Rainbow Co-op, which closed the doors of its long-time Fondren location in the middle of last year, announced this weekend that it would re-open in Northpark Mall in Ridgeland this summer. According to a letter to Rainbow supporters sent out today, Rainbow will offer a more limited range of products than the natural food store had previously carried, focusing on its popular bulk items, herbs, spices and its supplements department. The notice says the co-op will carry some popular natural food grocery and beauty items, and that they’re “in the process of developing a more robust special-order system.” “We loved the energy and history of our Fondren location. We tried to stay in Jackson, but in the end, our criteria could not be met there,” the letter reads. Continue Reading
JFP Editor-in-Chief Donna Ladd has a spirited conversation with Pam Confer, a local musician, songwriter, marketing expert and political organizer on the day the governor recognized as “Mississippi Beautiful Day.” They discuss the challenges that Mississippi faces in race relations and gender equality, how far the state has come, and how to keep up the energy of progress and community building in Jackson.
In this episode of Let’s Talk Jackson, Donna Ladd sits down with Ronnie Crudup, Jr., the executive director of New Horizons Ministry Inc., and the recently elected Mississippi Representative from District 71. Donna and Ronnie talk about the effects of demographic shifts in South Jackson and how he’s trying to reverse the results. Also, find out why he thinks “God has a sense of humor.”
Mayor Chokwe A. Lumumba issued a statement on the water-billing and meeting issue in the City on Monday, April 29. Here it is verbatim:
“For too long, City of Jackson residents and businesses have been burdened by water and sewer billing problems since the system was first implemented. This system, which was intended to provide more timely and accurate bills to customers and additional revenue to the City, instead, caused many customers to frequently receive inexplicably high bills while even more customers received no bill at all for months at a time. Consequently, the financial resources of the water and sewer system have been nearly depleted by lower billed and collected revenues. This contract represents the largest investment in the City’s history- nearly $90 million which requires the City to make annual debt payments of $7 million through 2041. Continue Reading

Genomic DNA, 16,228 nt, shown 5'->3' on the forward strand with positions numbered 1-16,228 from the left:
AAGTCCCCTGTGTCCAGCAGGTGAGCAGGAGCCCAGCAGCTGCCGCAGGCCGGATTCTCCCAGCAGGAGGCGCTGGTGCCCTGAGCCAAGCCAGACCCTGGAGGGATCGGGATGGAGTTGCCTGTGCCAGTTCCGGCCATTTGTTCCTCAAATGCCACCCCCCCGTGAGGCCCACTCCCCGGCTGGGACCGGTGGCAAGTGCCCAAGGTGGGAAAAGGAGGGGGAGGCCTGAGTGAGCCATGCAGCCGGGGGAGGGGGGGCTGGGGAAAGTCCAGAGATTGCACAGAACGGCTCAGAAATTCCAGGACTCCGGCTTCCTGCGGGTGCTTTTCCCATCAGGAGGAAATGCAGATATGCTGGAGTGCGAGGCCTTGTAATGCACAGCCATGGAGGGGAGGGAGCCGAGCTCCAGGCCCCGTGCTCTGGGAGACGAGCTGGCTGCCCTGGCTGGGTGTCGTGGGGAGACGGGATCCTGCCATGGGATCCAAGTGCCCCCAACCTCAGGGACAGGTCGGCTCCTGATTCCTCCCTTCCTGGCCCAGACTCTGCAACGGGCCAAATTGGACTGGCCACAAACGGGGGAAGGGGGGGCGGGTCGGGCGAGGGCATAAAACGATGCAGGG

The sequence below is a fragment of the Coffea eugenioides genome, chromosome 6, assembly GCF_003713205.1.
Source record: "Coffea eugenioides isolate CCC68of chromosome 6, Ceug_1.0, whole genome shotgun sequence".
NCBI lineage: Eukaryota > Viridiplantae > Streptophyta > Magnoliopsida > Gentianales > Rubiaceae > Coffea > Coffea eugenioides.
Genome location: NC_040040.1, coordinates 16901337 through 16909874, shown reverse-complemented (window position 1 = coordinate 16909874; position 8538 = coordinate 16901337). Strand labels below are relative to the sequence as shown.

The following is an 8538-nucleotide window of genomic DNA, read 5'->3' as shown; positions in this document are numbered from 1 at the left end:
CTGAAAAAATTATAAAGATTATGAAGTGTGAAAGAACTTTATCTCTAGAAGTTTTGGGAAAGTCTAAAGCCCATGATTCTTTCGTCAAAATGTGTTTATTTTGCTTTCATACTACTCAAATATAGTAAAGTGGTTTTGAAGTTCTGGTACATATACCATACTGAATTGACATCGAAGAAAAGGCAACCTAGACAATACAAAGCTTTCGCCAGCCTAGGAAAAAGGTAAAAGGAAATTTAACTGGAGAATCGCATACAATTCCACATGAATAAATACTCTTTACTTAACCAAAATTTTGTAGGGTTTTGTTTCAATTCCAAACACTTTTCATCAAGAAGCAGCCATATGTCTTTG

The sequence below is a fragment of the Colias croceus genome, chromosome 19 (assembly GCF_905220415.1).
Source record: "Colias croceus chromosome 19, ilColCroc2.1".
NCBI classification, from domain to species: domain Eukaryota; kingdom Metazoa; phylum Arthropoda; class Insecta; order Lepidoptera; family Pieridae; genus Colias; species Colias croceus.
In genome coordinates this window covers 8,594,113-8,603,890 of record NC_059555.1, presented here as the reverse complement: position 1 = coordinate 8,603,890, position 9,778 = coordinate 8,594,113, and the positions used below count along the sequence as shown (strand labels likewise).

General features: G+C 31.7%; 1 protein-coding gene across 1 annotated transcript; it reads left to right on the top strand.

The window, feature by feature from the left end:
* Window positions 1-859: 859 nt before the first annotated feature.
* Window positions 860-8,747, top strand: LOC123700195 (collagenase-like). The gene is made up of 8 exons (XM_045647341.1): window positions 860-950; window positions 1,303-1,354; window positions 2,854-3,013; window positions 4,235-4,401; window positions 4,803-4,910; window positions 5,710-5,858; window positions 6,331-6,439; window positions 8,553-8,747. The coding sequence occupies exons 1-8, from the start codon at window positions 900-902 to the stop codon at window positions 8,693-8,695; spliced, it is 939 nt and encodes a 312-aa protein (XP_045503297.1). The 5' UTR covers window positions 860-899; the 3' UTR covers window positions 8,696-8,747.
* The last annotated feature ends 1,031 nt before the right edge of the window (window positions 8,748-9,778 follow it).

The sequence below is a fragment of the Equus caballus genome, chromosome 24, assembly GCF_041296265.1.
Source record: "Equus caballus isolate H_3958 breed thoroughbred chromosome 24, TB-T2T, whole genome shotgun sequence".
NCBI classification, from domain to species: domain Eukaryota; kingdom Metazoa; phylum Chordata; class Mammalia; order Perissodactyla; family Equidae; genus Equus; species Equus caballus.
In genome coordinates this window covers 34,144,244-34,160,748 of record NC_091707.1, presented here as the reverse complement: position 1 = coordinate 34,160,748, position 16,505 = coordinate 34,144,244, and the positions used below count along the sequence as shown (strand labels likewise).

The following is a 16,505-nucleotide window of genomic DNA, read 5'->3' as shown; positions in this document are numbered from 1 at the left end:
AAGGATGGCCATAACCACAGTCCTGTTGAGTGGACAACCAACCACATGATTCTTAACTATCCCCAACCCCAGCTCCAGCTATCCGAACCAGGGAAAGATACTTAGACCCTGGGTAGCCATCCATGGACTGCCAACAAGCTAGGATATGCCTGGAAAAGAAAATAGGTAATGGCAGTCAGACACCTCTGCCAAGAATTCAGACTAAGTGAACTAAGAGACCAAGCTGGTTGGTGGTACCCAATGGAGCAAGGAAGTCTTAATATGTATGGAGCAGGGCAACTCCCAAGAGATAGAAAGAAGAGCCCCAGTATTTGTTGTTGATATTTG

In this episode of Let’s Talk Jackson, Todd Stauffer sits down with Vince Jordan, co-founder of Lobaki, Inc. and the Lobaki Foundation, two organizations focused on virtual reality (VR) and augmented reality (AR) projects and education.
The JFP is seeking an enterprising, high-energy, passionate news intern to help cover the city and county. Ideal candidate must be comfortable with talking to people, a clear and concise writer, a deep thinker with insatiable curiosity and someone who will walk in the door with a learning attitude. The JFP is a fun but intense collaborative office environment where the staff together decides values including having a good attitude every day, a strong work ethic and leaving drama at the door. You must be willing to be accountable to the team and work well with co-workers and managers. You must also believe you have something to learn from the team every day to fit our culture of excellence. Continue Reading
The following is an overview of the April 2 meeting of the Jackson City Council. HR Opts for Outside Opinion on Untrained Staff
The Jackson City Personnel department has opted for an outside audit of each department in the city to provide an objective view of internal weaknesses. Director Wilma Scott explained that she has identified communication and management issues as a source of a detrimental amount of grievances. The director believes that many of these issues stem from certain personnel occupying management positions that they do not have the qualifying experience to execute appropriately. “With this information, we hope to improve communications and reduce grievances that, if left unaddressed, could lead to legal action against the city.” Continue Reading